Do you long to pray but don’t know how? Here are some practical steps and ideas to help you begin on your journey of becoming a person of prayer. By Contributing Writer Anna Joy:
Sweeping the floor is easier than praying.
No, seriously! It really is.
And sweeping the floor is a really good thing to do. In fact, it is necessary.
The problem is that sweeping the floor doesn’t have eternal results. At least, not in my house.
Prayer, on the other hand? Prayer has ETERNAL results.
And yet, I find myself thinking, “I really need to spend some time in prayer today. But this floor needs to be swept. I better sweep first.” And another prayerless day goes by.
Somehow I can’t imagine standing before God when my life is over and saying:
“I had no time to pray. I was busy sweeping the floor. And taking care of my family. And working. And directing the children’s choir at church. And making healthy meals. And…
“My life has been spent in frantic activity trying to please You, God. I didn’t have time on top of all that to actually get to know you through prayer. I didn’t take time to acknowledge my weakness and dependence on you. I didn’t spend time confessing my sins and experiencing the joy and freedom of forgiveness. I didn’t prioritize worshiping You.
“I was too busy sweeping the floor.”
Here’s the reality: The world is falling apart around us. Satan is roaming the earth as a lion, desiring to devour our children (1 Peter 5:8). We ourselves are distracted by the lures of the world.
And we are busy sweeping our floors.
But, here’s the hope: We can make a difference in our families, in our churches, in our communities, and in our world. This won’t happen unless we are on our knees in prayer, though.
Maybe the thought of prayer overwhelms you because you really don’t know how to pray. I am right there with you! (And so were the disciples – see Luke 11:1-13). Learning to pray is a challenge that takes time and dedication.
So, here’s what I am asking you to do today: Commit to taking one or two steps today to make prayer a daily discipline in your life. Commit to becoming a student of prayer.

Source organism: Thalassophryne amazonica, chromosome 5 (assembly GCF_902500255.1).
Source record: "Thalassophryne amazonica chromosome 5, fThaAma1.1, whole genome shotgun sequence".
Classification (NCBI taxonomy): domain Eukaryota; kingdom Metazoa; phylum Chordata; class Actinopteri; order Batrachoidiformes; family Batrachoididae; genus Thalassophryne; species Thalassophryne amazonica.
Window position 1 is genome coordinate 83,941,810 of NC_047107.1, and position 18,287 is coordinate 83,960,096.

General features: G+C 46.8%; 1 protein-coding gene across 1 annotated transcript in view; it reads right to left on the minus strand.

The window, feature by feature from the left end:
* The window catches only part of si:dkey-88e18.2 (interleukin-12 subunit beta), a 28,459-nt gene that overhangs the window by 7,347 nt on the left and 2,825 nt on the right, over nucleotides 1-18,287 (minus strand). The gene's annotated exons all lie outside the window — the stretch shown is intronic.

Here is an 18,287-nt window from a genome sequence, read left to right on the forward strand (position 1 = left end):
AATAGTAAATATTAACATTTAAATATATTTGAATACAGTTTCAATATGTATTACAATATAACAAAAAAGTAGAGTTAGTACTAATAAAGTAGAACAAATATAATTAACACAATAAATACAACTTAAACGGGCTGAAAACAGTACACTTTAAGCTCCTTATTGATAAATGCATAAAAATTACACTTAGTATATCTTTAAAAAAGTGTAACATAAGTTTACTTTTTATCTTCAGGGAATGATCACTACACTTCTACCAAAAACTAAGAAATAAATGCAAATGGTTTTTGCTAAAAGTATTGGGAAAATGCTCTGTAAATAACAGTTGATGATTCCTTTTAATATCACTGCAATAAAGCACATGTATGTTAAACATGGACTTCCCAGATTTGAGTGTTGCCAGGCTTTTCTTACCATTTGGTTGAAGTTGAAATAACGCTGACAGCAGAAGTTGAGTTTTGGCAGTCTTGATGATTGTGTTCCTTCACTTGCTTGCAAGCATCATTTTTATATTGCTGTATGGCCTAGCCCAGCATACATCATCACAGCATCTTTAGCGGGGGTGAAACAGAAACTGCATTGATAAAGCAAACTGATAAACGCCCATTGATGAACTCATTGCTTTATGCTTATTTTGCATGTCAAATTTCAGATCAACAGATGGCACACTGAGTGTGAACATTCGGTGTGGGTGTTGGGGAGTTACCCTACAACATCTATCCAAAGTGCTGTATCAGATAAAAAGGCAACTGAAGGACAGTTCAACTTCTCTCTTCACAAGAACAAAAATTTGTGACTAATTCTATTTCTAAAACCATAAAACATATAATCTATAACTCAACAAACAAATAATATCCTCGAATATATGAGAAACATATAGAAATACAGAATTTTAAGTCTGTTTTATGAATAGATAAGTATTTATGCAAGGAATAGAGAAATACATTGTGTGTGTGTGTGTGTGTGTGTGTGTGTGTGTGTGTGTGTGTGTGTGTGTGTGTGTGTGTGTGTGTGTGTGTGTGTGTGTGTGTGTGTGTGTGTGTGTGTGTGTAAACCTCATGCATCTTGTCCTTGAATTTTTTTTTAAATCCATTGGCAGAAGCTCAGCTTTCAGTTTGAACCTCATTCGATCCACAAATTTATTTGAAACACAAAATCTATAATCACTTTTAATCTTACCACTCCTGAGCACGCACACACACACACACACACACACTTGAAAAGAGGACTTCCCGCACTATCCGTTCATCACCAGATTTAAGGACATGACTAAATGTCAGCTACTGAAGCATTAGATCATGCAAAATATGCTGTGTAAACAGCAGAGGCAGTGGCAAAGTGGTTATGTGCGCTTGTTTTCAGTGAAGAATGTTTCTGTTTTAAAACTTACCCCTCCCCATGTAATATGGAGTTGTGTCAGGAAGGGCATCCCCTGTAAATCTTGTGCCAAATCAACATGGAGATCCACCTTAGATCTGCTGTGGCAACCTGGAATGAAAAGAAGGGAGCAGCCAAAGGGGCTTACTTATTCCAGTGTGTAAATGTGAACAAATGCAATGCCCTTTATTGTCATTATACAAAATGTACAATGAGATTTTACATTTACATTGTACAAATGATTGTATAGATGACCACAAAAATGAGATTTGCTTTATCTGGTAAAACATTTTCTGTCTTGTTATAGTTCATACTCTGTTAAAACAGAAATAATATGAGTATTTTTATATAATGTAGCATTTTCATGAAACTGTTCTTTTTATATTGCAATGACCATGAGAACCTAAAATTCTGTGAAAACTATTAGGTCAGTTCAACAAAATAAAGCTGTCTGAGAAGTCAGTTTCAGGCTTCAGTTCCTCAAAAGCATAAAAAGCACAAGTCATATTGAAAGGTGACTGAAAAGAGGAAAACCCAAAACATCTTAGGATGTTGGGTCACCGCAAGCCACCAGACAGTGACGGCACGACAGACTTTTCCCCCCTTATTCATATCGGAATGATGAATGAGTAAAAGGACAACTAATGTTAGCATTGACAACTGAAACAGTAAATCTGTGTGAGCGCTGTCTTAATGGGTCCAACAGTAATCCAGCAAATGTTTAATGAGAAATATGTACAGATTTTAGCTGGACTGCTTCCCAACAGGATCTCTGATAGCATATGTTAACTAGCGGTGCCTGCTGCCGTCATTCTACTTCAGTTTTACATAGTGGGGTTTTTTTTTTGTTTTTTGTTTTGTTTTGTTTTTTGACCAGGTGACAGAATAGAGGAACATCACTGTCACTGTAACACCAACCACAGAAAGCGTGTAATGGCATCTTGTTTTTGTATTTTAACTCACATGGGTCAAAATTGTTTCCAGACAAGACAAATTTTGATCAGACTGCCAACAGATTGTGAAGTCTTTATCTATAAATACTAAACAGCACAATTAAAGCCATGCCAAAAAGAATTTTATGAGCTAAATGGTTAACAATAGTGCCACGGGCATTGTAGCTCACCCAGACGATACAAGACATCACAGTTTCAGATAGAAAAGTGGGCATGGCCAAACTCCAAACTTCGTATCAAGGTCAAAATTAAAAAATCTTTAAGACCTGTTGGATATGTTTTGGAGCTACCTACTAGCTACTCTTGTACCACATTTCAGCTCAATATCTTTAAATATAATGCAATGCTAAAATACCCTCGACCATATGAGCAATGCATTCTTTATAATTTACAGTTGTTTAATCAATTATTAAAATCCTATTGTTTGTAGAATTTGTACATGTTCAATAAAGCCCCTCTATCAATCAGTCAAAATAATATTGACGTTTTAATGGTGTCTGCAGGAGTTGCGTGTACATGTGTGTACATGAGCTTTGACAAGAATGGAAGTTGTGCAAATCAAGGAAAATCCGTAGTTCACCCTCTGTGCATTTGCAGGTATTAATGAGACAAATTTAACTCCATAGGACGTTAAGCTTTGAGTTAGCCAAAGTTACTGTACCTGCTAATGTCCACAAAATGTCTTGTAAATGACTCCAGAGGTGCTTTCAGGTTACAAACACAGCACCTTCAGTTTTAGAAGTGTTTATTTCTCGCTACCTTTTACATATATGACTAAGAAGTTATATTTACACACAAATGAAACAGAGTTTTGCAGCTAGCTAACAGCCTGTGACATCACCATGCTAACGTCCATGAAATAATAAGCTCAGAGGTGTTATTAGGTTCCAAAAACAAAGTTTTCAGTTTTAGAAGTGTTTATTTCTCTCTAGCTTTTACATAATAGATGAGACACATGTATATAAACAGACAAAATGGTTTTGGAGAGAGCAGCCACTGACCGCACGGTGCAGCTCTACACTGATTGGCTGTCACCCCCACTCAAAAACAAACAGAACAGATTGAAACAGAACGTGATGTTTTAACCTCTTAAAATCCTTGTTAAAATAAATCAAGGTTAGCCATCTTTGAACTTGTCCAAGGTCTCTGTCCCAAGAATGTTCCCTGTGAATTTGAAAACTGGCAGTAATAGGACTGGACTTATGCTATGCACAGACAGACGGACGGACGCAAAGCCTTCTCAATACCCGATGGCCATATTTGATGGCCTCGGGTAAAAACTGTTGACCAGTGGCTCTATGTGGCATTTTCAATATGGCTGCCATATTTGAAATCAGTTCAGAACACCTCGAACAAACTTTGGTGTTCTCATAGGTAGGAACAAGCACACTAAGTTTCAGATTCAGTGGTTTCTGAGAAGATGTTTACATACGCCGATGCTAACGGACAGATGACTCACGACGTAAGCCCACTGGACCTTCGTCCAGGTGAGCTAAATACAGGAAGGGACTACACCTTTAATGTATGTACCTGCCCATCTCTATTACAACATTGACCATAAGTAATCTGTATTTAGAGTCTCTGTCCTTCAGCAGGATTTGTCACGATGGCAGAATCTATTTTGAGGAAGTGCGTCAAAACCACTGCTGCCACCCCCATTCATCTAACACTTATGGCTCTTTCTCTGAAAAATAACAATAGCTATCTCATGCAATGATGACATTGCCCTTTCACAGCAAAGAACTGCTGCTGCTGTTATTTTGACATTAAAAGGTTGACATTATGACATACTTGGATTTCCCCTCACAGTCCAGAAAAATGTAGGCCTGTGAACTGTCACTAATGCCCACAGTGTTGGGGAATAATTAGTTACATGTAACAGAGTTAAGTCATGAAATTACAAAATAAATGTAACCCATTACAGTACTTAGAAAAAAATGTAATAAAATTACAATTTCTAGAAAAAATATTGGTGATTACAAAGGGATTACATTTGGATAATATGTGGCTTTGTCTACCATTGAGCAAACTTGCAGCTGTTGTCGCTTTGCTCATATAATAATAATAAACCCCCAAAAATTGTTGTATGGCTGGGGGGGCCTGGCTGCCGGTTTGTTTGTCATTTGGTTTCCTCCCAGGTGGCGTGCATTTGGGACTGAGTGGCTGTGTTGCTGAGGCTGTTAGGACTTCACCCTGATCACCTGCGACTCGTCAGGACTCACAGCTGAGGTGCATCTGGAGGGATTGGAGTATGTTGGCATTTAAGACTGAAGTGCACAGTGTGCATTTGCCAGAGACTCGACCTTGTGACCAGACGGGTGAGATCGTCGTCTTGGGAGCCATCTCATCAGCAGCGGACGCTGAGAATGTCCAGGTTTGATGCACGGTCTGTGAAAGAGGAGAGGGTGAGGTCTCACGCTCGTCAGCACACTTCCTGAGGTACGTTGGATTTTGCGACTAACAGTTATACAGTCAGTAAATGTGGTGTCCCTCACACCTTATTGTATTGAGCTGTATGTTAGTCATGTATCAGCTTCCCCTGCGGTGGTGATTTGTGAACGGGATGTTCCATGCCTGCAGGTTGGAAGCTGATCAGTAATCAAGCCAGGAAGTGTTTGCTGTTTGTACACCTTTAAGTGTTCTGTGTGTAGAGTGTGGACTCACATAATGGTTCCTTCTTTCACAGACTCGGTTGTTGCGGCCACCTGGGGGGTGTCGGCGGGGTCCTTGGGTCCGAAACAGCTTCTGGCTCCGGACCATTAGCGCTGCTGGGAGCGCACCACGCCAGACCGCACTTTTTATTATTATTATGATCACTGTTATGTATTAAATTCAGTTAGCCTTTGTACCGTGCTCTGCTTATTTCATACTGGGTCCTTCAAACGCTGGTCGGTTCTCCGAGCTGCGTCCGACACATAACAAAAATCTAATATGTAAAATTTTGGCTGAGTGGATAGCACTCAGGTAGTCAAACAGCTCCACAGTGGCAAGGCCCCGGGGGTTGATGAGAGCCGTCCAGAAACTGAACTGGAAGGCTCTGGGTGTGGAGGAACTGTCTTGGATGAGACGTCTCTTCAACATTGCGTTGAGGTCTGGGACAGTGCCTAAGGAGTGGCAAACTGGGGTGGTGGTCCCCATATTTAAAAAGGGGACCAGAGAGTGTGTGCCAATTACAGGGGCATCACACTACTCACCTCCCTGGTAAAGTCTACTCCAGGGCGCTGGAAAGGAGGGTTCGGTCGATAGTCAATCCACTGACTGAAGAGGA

You won’t learn it over night. In fact, you won’t master it in this lifetime.
You can begin today, however, on a journey toward becoming a prayer warrior. It will take dedication and discipline, but the rewards will be… ETERNAL. (And, you can’t say that about sweeping your floor!)
Practical Ideas for a Prayer Closet
For many years I have prayed without a “prayer closet.” Recently, partly inspired by the movie and book War Room, I decided that I needed a place dedicated to prayer.
A prayer closet doesn’t have to be anything fancy. My “prayer closet” is a corner of my bedroom between my night table and the wall. It has become a visual reminder to me to pray and a place where I can keep my Bible and prayer board.
Here are the things that I have included in my Prayer Corner:
- My Bible
- Pen and paper, diary, or journal
- A Prayer Board to keep track of prayer requests. This could also be a prayer journal, a notebook, or a chalkboard – whatever works for you. It is essential for me to keep a written record of prayer requests. If I don’t write it down, I won’t remember it!
- Peppermint Essential Oil – Completely optional, but it helps me to focus when I am tired. If essential oils aren’t your thing, consider using a favorite candle. Or, skip the scents entirely!